Understanding Credit Card Holds at the Pump

Retailers are not responsible for the amount of the hold or the length of the hold when a customer conducts a signature debit transaction

Sourced from the National Association of Convenience Stores (www.nacsonline.com):

Retailers are not responsible for the amount of the hold or the length of the hold when a customer conducts a signature
debit transaction; both the amount and the length of the hold are determined by the bank issuing the debit card.

  • Both Visa and MasterCard require that retailers place "preauthorizations" of $1 on signature debit (check card) and credit cardgas purchases. Once the transaction is preauthorized, the bank that issued the debit or credit card places a "hold" on that account.
  • Holds are not unique to gas purchases: they are standard practice for any business that accepts plastic as a form of payment in a situation where the final dollar amount to be assessed is unknown in advance. Holds placed on gas purchases are similar to the preauthorizations that hotels do with a credit card when someone checks in or with car rentals.
  • Most holds today are between $50 to $100 to approximate the cost of a fill‐up. 
  • Under all normal circumstances, it's not the retailer who is responsible for continuing the hold, since credit/debit card network rules make it impossible for the retailer to extend the hold.
  • For signature‐based debit transactions (such as using a check card as a credit card), holds, like the holds on credit cards that can affect someone's spending limit, can remain for 48‐72 hours, since the processing times are slower. Generally, they should last a shorter period of time. Retailers conduct "batch" transactions at least daily; any time that the hold lasts beyond that time for signature‐based debit is due to bank settlement processes.
  • Retailers have nothing to gain from holding on to consumers' money – it freezes accounts that could be used to spend money in the store. Further, retailers do not benefit from fees incurred from overdrafts that happen as a result of unanticipated holds.

PIN‐debit transactions are the only debit transactions in which the retailer controls the amount of the hold. However, these are real‐time and holds should be released immediately.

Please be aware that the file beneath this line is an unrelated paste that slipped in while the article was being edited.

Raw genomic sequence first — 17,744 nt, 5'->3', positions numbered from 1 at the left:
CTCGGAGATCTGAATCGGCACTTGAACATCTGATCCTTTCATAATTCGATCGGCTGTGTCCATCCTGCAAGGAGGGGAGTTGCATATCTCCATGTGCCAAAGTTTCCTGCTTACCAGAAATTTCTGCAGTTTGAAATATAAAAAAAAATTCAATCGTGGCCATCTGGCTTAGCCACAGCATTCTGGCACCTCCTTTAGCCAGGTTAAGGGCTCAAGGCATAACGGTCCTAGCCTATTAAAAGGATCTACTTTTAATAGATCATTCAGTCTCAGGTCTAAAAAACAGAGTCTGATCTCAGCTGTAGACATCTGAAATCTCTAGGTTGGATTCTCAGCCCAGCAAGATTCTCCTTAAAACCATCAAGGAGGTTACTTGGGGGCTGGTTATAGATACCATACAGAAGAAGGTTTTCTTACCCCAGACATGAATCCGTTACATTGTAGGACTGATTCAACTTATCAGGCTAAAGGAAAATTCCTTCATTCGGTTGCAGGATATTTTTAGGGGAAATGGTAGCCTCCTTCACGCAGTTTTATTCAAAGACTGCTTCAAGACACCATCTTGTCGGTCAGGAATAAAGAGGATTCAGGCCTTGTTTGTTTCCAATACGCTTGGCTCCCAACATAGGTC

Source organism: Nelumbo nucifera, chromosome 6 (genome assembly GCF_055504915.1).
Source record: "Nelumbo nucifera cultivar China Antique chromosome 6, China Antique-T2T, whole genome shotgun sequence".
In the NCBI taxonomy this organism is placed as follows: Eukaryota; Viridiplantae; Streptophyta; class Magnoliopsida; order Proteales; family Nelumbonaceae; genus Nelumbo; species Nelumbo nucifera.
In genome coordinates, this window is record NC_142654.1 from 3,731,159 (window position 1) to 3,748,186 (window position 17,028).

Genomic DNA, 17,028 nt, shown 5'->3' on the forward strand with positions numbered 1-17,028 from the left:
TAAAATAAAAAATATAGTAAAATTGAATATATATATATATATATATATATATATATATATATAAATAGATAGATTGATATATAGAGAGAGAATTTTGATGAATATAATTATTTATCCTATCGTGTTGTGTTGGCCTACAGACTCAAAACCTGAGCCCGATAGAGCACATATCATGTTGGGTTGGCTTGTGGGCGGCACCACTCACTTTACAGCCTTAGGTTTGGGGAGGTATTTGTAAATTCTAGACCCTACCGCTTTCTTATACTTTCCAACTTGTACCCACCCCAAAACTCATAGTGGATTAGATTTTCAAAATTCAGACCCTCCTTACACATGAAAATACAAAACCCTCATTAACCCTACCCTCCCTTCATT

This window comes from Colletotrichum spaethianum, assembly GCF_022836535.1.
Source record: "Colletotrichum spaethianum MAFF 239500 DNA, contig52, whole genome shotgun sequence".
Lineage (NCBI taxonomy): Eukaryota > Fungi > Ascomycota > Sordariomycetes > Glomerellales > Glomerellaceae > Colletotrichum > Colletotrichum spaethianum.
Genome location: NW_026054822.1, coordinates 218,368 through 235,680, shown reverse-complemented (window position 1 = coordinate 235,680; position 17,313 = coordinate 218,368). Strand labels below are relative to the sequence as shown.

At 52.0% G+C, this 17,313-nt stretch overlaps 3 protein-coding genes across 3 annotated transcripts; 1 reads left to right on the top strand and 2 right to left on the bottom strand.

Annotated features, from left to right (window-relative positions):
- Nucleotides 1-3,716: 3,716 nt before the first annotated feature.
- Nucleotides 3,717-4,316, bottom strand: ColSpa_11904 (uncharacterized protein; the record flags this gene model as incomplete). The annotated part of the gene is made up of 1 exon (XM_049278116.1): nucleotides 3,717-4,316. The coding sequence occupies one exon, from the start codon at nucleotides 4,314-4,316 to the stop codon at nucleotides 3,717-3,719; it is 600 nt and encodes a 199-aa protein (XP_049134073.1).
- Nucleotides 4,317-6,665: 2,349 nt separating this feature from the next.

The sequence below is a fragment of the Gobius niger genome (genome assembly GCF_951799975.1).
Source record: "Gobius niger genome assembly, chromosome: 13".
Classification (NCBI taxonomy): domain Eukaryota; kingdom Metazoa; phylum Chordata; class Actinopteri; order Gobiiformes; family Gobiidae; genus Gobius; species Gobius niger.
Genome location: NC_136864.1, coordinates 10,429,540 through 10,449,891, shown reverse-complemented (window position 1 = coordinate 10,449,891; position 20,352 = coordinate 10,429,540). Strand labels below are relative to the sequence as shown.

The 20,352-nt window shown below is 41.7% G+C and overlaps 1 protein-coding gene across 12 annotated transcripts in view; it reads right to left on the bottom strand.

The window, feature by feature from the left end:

• For PIN‐based debit transactions, which are real‐time, online transactions, the hold should last minutes. When consumers swipe their cards and the pump says "authorizing," that is when the hold is being charged to the customer's account. After the fill‐up is complete, the issuing bank is automatically notified, and the hold amount should immediately change to the amount that the customer actually purchased.
  • Retailers set the amount of the hold for PIN‐debit transactions. Because the processing time is nearly instantaneous, the consumer would likely never be affected by the hold, even if he or she was to use the debit card right away for an additional purchase.
  • Retailers face challenges with the amount they set the hold for with PIN‐debit. If the amount is too high, it might deny a potential customer the opportunity to fill up, since the amount of the hold must be available in the account. If, for example, a customer only wants to get $30 because the debit account is low, the transaction could be denied if the hold is $75 and thecustomer doesn't have that amount in the account. If the hold amount is too low, the retailer risks not getting paid by thebank. Retailers are liable for the full amount of the transaction, even a valid one, if they accept a transaction amount higherthan the hold amount. The customer ends up getting charged by the bank, but the bank keeps the money and does not give it to the retailer (known as "Reason Code 96").

Customers on tight budgets can make choices about what is best for them.

  • If you want the hold to be released immediately, pay where you can use your PIN, since PIN debit transactions should beregistered immediately. An increasing number of stations – an estimated 60 percent – also have PIN pads at the pump.
  • Consumers should ask their banks what is the policy is regarding the length of debit holds. If the hold lasts longer than a few minutes for PIN‐based transactions, or longer than three days for signature‐based debit transactions, customers need to discuss the matter with their banks to learn why the holds are lasting so long. Most banks print their phone numbers on the backs of their cards.
  • When posed with the option of credit or debit, consumers should always choose the PIN debit option because that transaction will be immediate, whereas a credit or signature‐based debit transaction can take days. Plus, PIN‐based debit is much more secure for the customer.
  • Also check online bank statements regularly and call the bank if when something looks out of the ordinary on a statement.

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